The report was produced by the United Nations Sustainable Development Solutions Network and edited by three economists: Dr. Sachs, the network’s director and a professor at Columbia University; John F. Helliwell, a senior fellow at the Canadian Institute for Advanced Research and professor emeritus at the University of British Columbia; and Richard Layard, a director of the Well-Being Program at the London School of Economics’ Center for Economic Performance. It is based on Gallup International surveys conducted from 2015 to 2017, in which thousands of respondents were asked to imagine a ladder with steps numbered 0 to 10 and to say which step they felt they stood on, a ranking known as the Cantril Scale.
The top 10 countries’ averages ranged from 7.632 for first-place Finland to 7.272 for 10th-place Australia; the United States’ average was 6.886, down from 6.993 last year. At the bottom of the scale, Burundi’s average was 2.905.
Compared with a 2008-10 base period, 58 countries became significantly happier, and 59 became significantly less happy. Of the 141 countries that had enough data from both 2008-10 and 2015-17 to measure how their happiness had changed, the United States ranked 107th, with a drop of 0.315 in its average happiness rating.
Explaining why one country is happier than another is a dicey business, but the report cites six significant factors: G.D.P. per capita, social support, life expectancy, freedom to make life choices, generosity and corruption levels.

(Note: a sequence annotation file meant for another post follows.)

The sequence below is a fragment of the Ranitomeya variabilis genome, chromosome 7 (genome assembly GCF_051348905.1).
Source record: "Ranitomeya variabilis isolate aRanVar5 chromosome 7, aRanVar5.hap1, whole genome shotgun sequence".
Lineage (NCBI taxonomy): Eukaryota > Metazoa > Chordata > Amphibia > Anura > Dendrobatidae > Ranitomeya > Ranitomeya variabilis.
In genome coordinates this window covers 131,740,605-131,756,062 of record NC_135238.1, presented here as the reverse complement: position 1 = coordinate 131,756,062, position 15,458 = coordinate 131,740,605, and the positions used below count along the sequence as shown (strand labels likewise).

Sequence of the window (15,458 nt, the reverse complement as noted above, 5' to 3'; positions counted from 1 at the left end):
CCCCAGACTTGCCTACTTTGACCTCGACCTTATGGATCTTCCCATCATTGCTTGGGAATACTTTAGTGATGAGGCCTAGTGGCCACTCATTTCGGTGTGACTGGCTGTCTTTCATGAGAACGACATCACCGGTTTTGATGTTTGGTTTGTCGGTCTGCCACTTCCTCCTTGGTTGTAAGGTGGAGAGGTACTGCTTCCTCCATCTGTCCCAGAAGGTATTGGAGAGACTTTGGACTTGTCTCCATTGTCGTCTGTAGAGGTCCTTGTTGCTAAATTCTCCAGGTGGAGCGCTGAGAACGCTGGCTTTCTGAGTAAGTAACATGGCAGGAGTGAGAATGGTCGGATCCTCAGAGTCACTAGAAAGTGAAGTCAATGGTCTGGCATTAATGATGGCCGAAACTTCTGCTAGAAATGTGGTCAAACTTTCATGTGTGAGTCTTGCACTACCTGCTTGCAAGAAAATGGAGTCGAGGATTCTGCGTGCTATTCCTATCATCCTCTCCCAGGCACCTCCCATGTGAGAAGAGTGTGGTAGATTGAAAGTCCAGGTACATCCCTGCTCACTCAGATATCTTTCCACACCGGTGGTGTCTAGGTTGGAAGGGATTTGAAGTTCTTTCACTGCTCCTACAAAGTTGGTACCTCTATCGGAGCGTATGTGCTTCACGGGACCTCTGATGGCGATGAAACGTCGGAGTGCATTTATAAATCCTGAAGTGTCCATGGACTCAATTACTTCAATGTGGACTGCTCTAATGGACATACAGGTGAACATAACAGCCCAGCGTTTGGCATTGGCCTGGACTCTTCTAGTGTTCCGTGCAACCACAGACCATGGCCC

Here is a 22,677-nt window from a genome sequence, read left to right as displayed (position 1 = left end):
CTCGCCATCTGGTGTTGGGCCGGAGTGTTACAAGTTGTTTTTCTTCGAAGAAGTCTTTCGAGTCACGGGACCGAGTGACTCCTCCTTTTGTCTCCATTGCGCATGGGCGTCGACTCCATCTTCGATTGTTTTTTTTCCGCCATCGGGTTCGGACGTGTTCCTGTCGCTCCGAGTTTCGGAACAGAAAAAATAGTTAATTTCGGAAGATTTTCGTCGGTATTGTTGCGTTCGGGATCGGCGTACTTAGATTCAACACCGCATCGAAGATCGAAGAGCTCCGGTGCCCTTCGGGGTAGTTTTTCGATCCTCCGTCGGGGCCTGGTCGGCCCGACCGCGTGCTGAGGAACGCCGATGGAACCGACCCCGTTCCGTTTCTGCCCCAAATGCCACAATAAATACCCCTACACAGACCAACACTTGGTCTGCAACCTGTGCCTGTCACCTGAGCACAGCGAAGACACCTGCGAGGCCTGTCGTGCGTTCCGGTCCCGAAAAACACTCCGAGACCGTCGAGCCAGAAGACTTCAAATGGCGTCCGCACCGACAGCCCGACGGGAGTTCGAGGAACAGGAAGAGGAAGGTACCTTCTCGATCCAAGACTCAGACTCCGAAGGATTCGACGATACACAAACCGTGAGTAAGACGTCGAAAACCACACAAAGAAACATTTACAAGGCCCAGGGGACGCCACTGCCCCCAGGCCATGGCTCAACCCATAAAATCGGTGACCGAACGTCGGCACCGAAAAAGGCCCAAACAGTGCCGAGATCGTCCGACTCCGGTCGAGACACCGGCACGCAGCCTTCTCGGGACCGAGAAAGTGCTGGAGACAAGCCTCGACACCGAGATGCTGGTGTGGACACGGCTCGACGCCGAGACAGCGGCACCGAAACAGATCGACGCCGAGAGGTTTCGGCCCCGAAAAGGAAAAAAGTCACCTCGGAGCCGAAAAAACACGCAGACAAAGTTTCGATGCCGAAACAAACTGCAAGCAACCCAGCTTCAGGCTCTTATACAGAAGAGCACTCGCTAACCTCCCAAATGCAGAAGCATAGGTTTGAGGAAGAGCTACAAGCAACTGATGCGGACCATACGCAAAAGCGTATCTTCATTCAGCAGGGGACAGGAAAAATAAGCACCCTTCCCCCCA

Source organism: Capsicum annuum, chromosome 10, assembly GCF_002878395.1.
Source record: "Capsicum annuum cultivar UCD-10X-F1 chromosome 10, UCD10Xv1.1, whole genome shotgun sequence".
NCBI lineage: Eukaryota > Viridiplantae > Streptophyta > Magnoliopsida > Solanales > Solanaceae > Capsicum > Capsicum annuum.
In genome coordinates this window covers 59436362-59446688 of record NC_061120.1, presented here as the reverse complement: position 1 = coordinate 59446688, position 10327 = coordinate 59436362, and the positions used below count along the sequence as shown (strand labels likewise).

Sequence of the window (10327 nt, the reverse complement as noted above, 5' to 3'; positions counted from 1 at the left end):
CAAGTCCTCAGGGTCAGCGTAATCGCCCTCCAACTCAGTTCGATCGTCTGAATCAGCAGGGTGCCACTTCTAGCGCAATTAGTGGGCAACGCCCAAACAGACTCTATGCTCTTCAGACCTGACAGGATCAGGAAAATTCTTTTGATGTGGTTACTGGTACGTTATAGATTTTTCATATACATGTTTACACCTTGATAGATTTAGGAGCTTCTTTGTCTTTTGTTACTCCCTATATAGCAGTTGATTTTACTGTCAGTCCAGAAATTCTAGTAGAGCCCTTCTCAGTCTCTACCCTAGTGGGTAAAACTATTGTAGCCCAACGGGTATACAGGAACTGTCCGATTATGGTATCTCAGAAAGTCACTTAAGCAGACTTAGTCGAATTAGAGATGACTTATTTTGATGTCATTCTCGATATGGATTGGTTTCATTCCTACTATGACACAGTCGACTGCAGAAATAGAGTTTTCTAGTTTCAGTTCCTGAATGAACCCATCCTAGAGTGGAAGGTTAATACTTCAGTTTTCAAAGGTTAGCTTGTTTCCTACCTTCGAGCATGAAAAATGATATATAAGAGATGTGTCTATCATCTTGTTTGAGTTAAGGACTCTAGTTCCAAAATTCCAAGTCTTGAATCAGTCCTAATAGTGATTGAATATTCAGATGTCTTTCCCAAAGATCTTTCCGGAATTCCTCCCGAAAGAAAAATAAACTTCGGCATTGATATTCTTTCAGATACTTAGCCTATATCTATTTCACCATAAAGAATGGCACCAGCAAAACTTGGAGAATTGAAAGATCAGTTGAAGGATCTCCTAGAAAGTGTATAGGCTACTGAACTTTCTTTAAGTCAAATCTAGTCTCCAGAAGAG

Dr. Sachs noted that the happiest countries have very different political philosophies from the United States’. Most of the top 10 are social democracies, which “believe that what makes people happy is solid social support systems, good public services, and even paying a significant amount in taxes for that.”
This year’s report also focused heavily on how migration affects happiness. Most notably, it found that the happiness of a country’s immigrants is almost identical to that of its population at large — indicating, Dr. Helliwell said in an interview, that “people essentially adjust to the average happiness level of the country they’re moving to.”
“The closeness of the two rankings shows that the happiness of immigrants depends predominantly on the quality of life where they now live,” the report’s executive summary said. “Happiness can change, and does change, according to the quality of the society in which people live.”
This cuts both ways: A person who moves to a country high on the happiness list will probably become happier, and a person who moves to a lower-ranked country will probably become less happy.
The study did not examine how national immigration policies affect happiness. However, it did examine the findings of Gallup’s new “migrant acceptance index,” which measured public attitudes toward immigrants in various countries. These attitudes are not always correlated with national policies: The United States, for example, ranks highly on the migrant acceptance index, even though the Trump administration has pursued more restrictive immigration laws.
In countries with high migrant acceptance indexes — that is, countries where the populace is generally receptive to newcomers — immigrants “are happier than their other circumstances would indicate, and so were the people who were born there,” Dr. Helliwell said. “That sort of openness turns out to be good for both.”